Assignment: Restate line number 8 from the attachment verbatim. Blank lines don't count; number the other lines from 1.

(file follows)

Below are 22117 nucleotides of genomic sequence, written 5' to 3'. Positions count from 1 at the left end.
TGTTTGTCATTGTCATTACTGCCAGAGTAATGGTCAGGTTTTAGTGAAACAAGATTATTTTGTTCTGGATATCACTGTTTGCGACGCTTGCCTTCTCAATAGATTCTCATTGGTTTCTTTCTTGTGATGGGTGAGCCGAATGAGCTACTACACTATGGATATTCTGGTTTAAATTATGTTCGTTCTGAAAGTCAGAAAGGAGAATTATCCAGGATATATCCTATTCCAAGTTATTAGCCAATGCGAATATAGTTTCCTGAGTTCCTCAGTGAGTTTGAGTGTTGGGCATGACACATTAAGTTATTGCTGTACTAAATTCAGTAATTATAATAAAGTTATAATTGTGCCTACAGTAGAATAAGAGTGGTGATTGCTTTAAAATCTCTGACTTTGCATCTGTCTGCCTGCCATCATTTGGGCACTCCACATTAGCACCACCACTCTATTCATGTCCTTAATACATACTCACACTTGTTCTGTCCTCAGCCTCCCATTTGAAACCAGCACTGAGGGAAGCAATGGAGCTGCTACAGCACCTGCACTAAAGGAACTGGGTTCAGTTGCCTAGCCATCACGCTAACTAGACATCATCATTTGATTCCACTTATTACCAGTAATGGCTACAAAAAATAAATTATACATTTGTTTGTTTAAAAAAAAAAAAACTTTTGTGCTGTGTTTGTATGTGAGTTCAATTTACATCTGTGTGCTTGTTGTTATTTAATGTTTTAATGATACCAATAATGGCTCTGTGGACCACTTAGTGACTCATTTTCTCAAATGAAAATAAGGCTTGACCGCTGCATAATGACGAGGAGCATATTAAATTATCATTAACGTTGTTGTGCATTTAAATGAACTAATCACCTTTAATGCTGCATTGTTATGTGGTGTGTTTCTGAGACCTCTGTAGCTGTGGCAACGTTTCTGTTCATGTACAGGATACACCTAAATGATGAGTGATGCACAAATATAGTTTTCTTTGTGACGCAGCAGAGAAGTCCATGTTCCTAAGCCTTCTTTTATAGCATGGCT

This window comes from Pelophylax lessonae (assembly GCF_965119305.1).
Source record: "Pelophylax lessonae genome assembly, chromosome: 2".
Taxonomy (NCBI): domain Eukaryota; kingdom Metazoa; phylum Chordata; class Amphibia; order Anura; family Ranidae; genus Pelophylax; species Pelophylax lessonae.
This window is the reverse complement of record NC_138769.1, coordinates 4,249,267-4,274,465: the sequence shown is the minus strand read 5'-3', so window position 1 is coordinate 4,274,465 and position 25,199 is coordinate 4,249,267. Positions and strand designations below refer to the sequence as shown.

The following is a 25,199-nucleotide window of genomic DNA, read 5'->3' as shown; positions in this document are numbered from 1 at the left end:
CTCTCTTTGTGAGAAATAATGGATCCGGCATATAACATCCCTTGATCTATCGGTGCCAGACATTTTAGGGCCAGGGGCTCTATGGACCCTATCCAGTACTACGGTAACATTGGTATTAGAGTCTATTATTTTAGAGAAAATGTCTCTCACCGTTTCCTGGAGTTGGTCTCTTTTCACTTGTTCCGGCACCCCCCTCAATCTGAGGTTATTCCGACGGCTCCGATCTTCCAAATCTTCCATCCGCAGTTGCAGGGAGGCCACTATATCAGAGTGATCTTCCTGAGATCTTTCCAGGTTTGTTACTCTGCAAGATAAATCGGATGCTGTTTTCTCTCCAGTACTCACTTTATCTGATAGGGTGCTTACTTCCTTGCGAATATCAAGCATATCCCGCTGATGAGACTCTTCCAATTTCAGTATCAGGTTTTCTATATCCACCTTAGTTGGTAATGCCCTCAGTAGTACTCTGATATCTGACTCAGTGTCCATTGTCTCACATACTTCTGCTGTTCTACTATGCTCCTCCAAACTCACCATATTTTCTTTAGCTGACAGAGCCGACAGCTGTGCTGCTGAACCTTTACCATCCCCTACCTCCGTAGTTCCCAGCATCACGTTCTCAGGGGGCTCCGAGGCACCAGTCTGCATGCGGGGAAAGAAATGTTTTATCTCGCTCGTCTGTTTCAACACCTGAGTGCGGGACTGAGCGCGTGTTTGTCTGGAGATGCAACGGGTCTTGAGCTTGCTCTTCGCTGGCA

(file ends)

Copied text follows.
CTCTCTTTGTGAGAAATAATGGATCCGGCATATAACATCCCTTGATCTATCGGTGCCAGACATTTTAGGGCCAGGGGCTCTATGGACCCTATCCAGTACTACGGTAACATTGGTATTAGAGTCTATTATTTTAGAGAAAATGTCTCTCACCGTTTCCTGGAGTTGGTCTCTTTTCACTTGTTCCGGCACCCCCCTCAATCTGAGGTTATTCCGACGGCTCCGATCTTCCAAATCTTCCATCCGCAGTTGCAGGGAGGCCACTATATCAGAGTGATCTTCCTGAGATCTTTCCAGGTTTGTTACTCTGCAAGATAAATCGGATGCTGTTTTCTCTCCAGTACTCACTTTATCTGATAGGGTGCTTACTTCCTTGCGAATATCAAGCATATCCCGCTGATGAGACTCTTCCAATTTCAGTATCAGGTTTTCTATATCCACCTTAGTTGGTAATGCCCTCAGTAGTACTCTGATATCTGACTCAGTGTCCATTGTCTCACATACTTCTGCTGTTCTACTATGCTCCTCCAAACTCACCATATTTTCTTTAGCTGACAGAGCCGACAGCTGTGCTGCTGAACCTTTACCATCCCCTACCTCCGTAGTTCCCAGCATCACGTTCTCAGGGGGCTCCGAGGCACCAGTCTGCATGCGGGGAAAGAAATGTTTTATCTCGCTCGTCTGTTTCAACACCTGAGTGCGGGACTGAGCGCGTGTTTGTCTGGAGATGCAACGGGTCTTGAGCTTGCTCTTCGCTGGCA